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Open Access Publications from the University of California

The Architecture of Homelessness: Space, Marginality, and Exile in Modern French and Japanese Literature and Film

  • Author(s): Correia, Jane Ramey
  • Advisor(s): Bloom, Michelle
  • et al.

My dissertation, “The Architecture of Homelessness: Space, Marginality, and Exile in Modern French and Japanese Literature and Film,” explores the literature of marginality in the age of rampant urban growth and development, initially during the Haussmannization of Paris and during Meiji Japan. Both cross-cultural and interdisciplinary, my project compares the liminal aspects of the architecture of two vastly different metropolises, Paris and Tokyo, through representations in literature and film. In addition, it reaches back in time to mid-nineteenth century and stretches forward to modern day.

The opening chapters analyze works by writers Emile Zola, Higuchi Ichiyō, and Shimazaki Tōson, who captured their respective countries' urban transformation as it was occurring and simultaneously represented the lives of people, especially the lower classes, marginalized by this exponential growth. In these chapters I argue that the liminal space left over from newly built architecture and the space on the edge of mainstream society becomes “home” to those displaced persons. This process of urbanization and the subsequent marginalization of its minorities irrevocably bind these two nations together.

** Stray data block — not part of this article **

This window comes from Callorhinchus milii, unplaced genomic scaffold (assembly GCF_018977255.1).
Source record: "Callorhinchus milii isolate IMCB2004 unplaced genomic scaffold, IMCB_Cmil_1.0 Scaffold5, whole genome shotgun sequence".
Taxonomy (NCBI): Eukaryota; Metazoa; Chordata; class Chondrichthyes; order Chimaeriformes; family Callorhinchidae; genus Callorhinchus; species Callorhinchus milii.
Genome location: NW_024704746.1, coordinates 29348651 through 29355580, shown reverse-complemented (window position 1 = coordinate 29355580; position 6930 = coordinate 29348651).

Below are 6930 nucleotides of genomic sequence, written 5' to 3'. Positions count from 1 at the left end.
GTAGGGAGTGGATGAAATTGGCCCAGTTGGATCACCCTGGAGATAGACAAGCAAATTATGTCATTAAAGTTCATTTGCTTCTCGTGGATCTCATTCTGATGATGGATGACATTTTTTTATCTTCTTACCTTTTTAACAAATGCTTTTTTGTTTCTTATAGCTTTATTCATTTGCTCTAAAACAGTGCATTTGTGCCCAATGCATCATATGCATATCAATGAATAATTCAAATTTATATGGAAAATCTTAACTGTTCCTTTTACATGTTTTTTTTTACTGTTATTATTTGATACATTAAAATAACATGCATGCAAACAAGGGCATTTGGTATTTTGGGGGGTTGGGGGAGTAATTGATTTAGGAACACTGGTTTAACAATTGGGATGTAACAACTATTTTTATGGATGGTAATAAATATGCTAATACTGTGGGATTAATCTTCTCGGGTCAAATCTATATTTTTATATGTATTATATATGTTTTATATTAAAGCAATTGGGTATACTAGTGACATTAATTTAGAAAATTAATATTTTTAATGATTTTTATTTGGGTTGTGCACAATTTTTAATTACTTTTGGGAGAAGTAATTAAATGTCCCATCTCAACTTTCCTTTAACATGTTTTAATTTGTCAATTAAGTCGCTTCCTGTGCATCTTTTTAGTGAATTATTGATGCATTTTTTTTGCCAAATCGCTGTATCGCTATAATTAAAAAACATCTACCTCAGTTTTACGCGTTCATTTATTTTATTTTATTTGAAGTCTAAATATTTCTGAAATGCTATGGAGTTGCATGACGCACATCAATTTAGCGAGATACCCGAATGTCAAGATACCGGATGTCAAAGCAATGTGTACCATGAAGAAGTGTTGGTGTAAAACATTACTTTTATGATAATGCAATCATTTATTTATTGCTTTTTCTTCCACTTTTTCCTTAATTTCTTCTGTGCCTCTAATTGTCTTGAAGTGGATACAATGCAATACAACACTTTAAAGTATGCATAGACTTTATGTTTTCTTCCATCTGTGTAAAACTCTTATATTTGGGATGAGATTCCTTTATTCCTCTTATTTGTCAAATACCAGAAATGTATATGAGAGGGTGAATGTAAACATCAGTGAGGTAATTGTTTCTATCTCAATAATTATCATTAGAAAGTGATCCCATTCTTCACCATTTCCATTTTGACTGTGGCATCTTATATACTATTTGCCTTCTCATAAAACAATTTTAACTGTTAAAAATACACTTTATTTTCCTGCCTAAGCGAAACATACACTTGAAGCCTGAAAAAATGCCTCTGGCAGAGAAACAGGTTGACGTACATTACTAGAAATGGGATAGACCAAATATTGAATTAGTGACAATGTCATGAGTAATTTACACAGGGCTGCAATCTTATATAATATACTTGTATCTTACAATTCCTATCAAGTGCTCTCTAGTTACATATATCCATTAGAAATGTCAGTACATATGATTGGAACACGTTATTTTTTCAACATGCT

While my first three chapters concentrate on the rapid urbanization of Paris and Tokyo as represented in literature, in the final chapter, I articulate the way in which homelessness is depicted on film in France and Japan through cinematic analysis of five films: Akira Kurosawa's Rashōmon and Dodesukaden, Eric Rohmer's Le Signe du Lion, Mathieu Kassovitz's La Haine, and Abdellatif Kechiche's L'Esquive. I argue that these four filmmakers, in the style of Naficy's “exile cinema,” confront this taboo topic in their texts by bringing the problem of urban failure to the public's consciousness.

Rather than mental illness, addiction, poverty, or ill-fated fortunes, I propose that the central problem of homelessness rests with an individual's alienation from his or her community or in-group. Homelessness, urban living, and marginal spaces are not particular to any one city. My project moves away from East-West dualism and area studies to explore global concepts of space, the effects of rapid urbanization at its onset and today, and the problem of homelessness, which has no boundaries.

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